THE appreciation of the farmer could be an unexpected but positive outcome from Australia's COVID-19 lockdowns of 2020.
As housebound residents took up the opportunity of growing something in their own backyards, many discovered the difficulties that stem from trying to grow an edible, as well as presentable, piece of fresh produce.
But the process as a whole may have sparked renewed, and much needed, interest in horticulture as a career.
It was one of the agreed-upon points during a live online presentation entitled "The power of plants - the outlook for NSW horticulture", hosted by the Farm Writers' Association of NSW last Friday.
- Pandemic restrictions leave NT mango industry in the lurch
- Winter strawberries hit Qld shelves despite tough season
- Working holiday inquiry must make backpacker program more attractive
While the closure and suspension of many food service industry outlets hit horticulture producers hard after the arrival of Coronavirus in Australia, there could be a bigger benefit developing, according to Mr Sippel.
"The boom in the backyard vegetable industry has been significant," he said.
"One of the things I hope that does resonate is that it is a challenge to grow a head of broccoli or a head of cauliflower or some lettuce."
"Buying a packet of seed from Bunnings about four months ago was just about impossible.
"So it does demonstrate, I think, that people are trying their hand at this at home.
"You don't know how challenging or rewarding something is until you try it yourself and I think that's an important element that has come through this process as well."
The crisis also prompted an apparent lift in consumption of fresh products.
Hort Innovation's Matt Brand described the initial surge of demand for fresh produce as similar to the Christmas trading period where there was intense purchasing followed by a significant lull.
"What we have seen now is more stable behaviour. We are still seeing a lot of packaged product being preferred over loose but again it is settling down," Mr Brand said.
The engagement with plant production has powered on though.
"In other industries like nursery and turf, we've seen a consistent growth through the whole COVID experience where people have been stuck at home so they are gardening," he said.
"Reports from retailers across the board are that we've seen growth in those categories because people have been stuck at home."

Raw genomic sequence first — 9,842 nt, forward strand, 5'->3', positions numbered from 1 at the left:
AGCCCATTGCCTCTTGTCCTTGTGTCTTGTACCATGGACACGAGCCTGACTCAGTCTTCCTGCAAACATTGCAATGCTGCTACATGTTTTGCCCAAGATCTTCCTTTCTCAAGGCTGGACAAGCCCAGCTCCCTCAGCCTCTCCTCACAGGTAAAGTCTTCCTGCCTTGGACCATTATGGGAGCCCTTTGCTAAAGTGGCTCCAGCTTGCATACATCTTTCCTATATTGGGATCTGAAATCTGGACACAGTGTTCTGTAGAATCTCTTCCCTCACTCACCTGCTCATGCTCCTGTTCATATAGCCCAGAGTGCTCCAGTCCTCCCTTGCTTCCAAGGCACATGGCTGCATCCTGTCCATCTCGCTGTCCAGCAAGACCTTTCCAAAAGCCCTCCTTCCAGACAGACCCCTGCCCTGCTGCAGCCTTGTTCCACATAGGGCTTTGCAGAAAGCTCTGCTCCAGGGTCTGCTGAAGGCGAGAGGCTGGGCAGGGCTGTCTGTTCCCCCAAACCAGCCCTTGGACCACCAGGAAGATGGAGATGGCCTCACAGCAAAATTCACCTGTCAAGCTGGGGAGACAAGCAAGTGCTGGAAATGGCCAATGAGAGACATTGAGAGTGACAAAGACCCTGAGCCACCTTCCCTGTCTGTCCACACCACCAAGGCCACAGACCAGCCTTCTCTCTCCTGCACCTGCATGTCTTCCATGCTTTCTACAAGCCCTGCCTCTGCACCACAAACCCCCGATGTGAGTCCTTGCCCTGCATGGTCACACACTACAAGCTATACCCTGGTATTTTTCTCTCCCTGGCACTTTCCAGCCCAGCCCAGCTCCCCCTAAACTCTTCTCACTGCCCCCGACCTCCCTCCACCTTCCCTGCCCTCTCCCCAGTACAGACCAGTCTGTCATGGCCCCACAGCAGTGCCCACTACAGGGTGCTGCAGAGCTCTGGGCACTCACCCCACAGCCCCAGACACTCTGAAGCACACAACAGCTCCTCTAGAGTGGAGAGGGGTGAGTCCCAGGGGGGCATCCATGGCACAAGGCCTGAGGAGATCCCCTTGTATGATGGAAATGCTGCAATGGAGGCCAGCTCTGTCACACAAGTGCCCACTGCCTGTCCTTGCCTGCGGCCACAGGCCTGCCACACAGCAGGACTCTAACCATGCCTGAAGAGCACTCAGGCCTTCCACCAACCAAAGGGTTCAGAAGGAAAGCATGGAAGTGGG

These basic dabbles into horticulture production could have longer term benefits by giving families and young people a glimpse of the potential career paths, albeit on a smaller scale.
IRONICALLY, the COVID-19 implications were creating headaches when it comes to immediate labour needs.
Hort Innovation statistics show 61,800 people were employed across Australia's horticulture industry in 2018/19, within 10,500 businesses.
Mr Brand said labour availability has been reduced and this is expected to intensify as international borders remain closed.
They don't realise what an amazing career you can have in the next 50 years if you study agriculture in Australia.
Inspire AG's, Sally Murfet spoke of the growing need for "paraprofessionals" which she described as those behind the businesses that support the businesses of agriculture.
"In the future, the people that fill these roles are going to be a different sort of person," she said.
"We'll still need those people to have technical production, hands-on skills but they'll need to be much more savvier in the way that they lead, manage and develop other people along the journey."
Ms Murfet said with the average age of the Australian farmer sitting at 56 years (57 in NSW), there may need to be a re-think as to how to attract new recruits.
"If you look at the national average, our farm managers are actually 12 years older than any other manager across the Australian economy," Ms Murfet said.
"So that brings some challenges in itself."
She said gaining interest from millennials will require a better appreciation of what they are seeking in a career.
"Millennials who are aged in the mid-twenties through to their late thirties are actually set to comprise more than 50 per cent of our workforce," she said.
The old image of the farmer with the pitch fork is long gone.
"There is no such thing as a job for life anymore, so giving people, young people or anyone in particular a hard time for chopping and changing roles simply isn't fair."
"As an industry, if we want other people to value us as a sector, and choose us as an industry of choice, we actually need to start to learn to value ourselves before we can ask other people to value us."
Mr Sippel said opportunities within horticulture simply weren't communicated enough to school leavers.
"They don't realise what an amazing career you can have in the next 50 years if you study agriculture in Australia," he said.
"There really is a place for everyone."
Ms Murfet agreed.
"The old image of the farmer with the pitch fork is long gone," she said.
- A recording of the presentations and discussion will be uploaded to the Farm Writers' Association of NSW YouTube channel HERE.
Sign up here to Good Fruit and Vegetables weekly newsletter for all the latest horticulture news each Thursday...